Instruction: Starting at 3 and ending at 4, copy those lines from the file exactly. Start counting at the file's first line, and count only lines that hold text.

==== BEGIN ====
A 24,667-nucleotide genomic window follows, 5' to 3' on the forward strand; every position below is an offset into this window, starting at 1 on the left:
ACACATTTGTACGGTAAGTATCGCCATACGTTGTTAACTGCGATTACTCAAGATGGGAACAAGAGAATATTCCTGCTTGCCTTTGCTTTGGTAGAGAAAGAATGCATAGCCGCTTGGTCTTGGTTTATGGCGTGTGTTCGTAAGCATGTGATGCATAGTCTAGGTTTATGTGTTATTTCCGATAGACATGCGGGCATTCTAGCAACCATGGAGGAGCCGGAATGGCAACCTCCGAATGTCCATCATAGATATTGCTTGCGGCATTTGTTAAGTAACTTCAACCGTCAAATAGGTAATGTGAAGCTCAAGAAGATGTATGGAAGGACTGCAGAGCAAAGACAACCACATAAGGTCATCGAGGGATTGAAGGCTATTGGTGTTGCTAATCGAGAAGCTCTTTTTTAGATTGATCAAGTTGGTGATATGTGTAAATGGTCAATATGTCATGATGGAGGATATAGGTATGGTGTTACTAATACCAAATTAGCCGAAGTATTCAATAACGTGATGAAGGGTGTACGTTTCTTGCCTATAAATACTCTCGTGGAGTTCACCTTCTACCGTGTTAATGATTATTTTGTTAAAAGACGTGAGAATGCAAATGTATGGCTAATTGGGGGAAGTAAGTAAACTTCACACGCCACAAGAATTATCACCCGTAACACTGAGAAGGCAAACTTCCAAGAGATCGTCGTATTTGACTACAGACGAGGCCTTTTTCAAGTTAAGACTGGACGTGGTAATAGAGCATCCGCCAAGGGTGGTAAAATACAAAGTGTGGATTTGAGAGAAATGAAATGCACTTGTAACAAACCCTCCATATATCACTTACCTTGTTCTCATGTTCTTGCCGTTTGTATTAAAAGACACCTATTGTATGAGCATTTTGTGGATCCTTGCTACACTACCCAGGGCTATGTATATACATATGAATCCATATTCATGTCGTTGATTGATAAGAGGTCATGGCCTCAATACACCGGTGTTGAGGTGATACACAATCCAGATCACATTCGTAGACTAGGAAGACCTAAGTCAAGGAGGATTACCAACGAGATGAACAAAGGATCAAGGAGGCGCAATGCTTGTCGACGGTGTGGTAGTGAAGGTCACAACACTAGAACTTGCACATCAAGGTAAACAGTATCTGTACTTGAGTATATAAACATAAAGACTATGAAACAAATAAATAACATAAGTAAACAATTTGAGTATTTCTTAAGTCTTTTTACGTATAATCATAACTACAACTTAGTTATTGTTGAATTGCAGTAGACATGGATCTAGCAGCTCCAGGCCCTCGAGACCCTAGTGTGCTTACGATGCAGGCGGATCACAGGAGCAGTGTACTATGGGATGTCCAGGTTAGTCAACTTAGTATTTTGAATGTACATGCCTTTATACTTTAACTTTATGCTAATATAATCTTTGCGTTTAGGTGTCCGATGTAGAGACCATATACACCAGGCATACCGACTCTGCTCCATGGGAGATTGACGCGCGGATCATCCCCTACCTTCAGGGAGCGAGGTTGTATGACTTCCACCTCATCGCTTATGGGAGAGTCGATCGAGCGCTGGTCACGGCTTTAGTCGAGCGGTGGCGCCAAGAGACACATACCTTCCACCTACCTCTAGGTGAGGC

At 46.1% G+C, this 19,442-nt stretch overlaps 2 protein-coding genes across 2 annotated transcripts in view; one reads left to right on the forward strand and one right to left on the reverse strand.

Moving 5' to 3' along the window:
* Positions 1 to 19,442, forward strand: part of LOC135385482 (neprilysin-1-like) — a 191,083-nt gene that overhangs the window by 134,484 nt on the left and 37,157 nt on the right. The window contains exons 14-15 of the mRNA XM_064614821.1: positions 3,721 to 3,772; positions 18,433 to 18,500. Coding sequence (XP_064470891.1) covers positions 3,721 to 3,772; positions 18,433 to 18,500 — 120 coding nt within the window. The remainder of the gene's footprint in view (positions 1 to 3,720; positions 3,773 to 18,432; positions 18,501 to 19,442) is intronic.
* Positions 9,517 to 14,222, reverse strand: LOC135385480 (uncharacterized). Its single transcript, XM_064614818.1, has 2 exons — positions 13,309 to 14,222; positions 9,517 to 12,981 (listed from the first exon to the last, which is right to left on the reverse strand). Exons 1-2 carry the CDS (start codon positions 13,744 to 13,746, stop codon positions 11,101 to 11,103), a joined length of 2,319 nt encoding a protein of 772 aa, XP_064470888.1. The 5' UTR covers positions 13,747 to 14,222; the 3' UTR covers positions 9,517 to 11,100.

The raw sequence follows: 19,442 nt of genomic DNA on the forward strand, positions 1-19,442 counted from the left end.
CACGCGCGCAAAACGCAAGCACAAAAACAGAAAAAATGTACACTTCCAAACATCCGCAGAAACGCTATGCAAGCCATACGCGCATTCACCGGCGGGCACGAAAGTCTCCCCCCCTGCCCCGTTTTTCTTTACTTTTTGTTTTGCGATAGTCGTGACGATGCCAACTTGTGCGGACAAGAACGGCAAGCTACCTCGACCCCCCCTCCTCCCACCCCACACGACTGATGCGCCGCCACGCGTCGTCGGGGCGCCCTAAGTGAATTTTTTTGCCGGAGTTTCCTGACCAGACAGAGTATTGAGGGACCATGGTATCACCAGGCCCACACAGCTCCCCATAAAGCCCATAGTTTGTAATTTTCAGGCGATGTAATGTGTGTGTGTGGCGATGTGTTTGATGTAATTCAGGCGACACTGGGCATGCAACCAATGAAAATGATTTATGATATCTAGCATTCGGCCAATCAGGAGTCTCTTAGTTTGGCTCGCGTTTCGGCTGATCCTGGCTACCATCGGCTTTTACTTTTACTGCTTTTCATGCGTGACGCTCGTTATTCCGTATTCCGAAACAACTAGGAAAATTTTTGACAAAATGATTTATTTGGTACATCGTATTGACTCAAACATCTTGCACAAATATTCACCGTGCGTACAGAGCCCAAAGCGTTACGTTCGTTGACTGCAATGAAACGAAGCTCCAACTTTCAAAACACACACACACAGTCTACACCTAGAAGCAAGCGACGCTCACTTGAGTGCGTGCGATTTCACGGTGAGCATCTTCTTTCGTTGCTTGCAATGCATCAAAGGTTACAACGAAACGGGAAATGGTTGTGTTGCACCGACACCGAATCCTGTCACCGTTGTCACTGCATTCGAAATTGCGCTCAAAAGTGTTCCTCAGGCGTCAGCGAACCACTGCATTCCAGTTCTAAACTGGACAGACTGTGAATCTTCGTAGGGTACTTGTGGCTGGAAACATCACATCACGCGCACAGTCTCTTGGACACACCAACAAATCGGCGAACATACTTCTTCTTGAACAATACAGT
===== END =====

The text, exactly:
At 46.1% G+C, this 19,442-nt stretch overlaps 2 protein-coding genes across 2 annotated transcripts in view; one reads left to right on the forward strand and one right to left on the reverse strand.

Moving 5' to 3' along the window: